Remember the DC-10? I’m dating myself by telling you that I recall flying on the widebody jet when I was about nine years old. I couldn’t have been much older than that because all of the ones operating in the U.S. were grounded for a while in June 1979. This came after the deadliest airline crash in U.S. history not related to terrorism, American Airlines Flight 191, which killed 273 people. A much longer grounding, more than a year-and-a-half, resulted from the deaths of 346 people in two crashes of the Boeing 737 MAX. And all U.S. air traffic was shut down for days after the 9/11 terror attacks almost 20 years ago which resulted in almost 3,000 fatalities.
While I’m not arguing that any of these were overreactions, they are a sign of how bad we are at weighing danger. I remember many people saying that, even once cleared to fly, they wouldn’t get on a DC-10 or a 737 MAX. Many skipped flying altogether for months after 9/11. Yet there seems to be virtually no concern today about a threat that killed 1,275 Americans in just the past two days – the Covid-19 pandemic.
Proms are going on unmasked, basketball arenas are full of fans with a few people wearing them draped around their chins, and airplanes are packed. Thank goodness 50% of American adults have now been fully vaccinated, but that leaves half who haven’t been. The people who are most likely to eat in a crowded indoor eatery or other high risk activities are also less-likely to be among the half concerned enough about catching or passing on the coronavirus to ever get a vaccine.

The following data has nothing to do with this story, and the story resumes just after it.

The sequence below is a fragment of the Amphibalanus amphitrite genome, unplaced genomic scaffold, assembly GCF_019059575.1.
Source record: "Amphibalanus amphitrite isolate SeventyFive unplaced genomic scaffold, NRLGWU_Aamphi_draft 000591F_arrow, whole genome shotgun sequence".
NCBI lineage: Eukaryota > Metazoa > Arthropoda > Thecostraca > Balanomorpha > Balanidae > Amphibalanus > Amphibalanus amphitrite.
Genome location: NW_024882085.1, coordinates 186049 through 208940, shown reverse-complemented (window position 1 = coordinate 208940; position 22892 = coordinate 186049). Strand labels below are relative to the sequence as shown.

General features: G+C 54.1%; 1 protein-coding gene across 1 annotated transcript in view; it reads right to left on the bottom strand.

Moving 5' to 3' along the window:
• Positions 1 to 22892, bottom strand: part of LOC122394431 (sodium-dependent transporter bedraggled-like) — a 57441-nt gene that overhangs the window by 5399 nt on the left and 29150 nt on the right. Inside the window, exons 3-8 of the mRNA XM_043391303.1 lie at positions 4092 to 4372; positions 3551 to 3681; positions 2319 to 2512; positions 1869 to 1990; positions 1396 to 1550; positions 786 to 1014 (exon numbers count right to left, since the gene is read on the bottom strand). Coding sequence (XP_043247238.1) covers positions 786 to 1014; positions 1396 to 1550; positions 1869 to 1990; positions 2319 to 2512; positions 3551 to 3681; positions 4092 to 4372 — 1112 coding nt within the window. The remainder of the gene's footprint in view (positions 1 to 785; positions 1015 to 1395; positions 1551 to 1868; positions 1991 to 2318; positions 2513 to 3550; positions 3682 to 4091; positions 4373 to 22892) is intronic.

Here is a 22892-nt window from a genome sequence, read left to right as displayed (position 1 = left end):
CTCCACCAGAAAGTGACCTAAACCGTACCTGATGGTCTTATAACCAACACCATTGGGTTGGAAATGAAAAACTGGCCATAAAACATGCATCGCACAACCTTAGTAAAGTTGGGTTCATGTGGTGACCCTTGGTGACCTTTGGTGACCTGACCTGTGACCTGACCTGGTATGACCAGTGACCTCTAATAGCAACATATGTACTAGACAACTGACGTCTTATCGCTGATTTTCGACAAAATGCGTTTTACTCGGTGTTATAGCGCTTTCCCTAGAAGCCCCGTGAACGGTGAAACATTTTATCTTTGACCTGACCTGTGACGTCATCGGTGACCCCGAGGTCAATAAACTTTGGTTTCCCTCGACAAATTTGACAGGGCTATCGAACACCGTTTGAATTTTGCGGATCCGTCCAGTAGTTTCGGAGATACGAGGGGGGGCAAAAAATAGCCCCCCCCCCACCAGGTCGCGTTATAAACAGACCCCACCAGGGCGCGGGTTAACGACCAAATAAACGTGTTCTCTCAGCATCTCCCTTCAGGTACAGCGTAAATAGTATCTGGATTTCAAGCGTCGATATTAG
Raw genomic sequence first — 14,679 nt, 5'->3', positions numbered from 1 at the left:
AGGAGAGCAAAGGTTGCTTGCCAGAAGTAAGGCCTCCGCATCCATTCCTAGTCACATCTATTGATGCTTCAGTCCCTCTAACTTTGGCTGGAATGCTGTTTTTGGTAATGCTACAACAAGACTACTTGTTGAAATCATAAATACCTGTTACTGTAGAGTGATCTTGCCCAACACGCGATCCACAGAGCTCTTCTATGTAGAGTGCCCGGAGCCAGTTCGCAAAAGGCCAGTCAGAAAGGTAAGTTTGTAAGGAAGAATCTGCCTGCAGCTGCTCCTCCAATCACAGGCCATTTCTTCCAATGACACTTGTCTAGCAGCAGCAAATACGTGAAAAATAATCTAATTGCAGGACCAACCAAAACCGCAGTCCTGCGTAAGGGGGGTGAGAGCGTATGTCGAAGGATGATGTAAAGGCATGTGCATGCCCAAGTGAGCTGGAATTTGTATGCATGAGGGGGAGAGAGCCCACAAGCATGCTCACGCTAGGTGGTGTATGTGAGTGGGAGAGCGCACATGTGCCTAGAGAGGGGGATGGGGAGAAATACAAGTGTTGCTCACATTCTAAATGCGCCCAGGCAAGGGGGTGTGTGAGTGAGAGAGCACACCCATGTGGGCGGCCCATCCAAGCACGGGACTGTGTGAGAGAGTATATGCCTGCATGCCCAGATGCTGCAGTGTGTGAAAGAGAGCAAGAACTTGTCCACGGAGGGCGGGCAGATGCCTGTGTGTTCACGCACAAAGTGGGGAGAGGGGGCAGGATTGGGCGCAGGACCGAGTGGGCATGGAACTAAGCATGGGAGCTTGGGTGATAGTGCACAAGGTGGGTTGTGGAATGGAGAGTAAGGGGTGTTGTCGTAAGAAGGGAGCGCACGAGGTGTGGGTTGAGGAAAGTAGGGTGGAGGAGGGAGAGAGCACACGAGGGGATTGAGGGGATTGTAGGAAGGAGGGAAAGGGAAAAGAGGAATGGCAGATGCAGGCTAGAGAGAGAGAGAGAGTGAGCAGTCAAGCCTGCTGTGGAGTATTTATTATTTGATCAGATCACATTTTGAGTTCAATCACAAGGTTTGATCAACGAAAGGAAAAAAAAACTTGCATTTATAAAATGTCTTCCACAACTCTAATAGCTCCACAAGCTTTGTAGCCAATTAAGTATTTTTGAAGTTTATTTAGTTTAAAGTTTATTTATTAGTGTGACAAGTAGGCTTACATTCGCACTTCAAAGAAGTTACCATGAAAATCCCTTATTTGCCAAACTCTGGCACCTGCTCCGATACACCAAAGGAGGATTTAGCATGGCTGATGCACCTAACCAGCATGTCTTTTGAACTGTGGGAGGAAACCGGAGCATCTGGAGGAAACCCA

I’m not advocating for a lockdown, but the lack of caution is interesting. Somehow two or three hundred deaths from an air disaster gets us spooked, a few thousand dead from a domestic terror incident has us terrified, but 600 deaths a day with many more hospitalized are an acceptable risk.
Why do we think this way? Is it that a deadly fireball on the evening news seems scarier than the abstract thought of hundreds of people spread all over the country who are probably strangers gasping for breath and dying alone of a respiratory illness? An alternate explanation is that 600 is a whole lot better than the 3,000 plus a day who were dying back in January and that we’ve put the danger in perspective.
The second explanation might be convincing if it weren’t for the fact that lots of people weren’t being at all careful then either. My family and I drove from New Jersey to Florida for our one and only trip of the pandemic over New Year’s. As soon as we got south of the DC suburbs the level of caution began to evaporate. Pee breaks were filled with anxiety as we walked into rural convenience stores and motel lobbies where patrons and employees seemed blithely unaware of the global pandemic.
But then maybe we were the ones who misunderstood risk. In terms of fatalities per mile traveled, a road trip in non-Covid times is about 750 times as likely to be fatal per mile as a plane journey. Being locked in a pressurized metal tube with a hundred or so mostly-masked strangers for a few hours each way might not have been too much more likely to result in infection than those bathroom breaks.
All’s well that ends well as we didn’t get sick or crash, but maybe we would have been safer flying — even in a DC-10.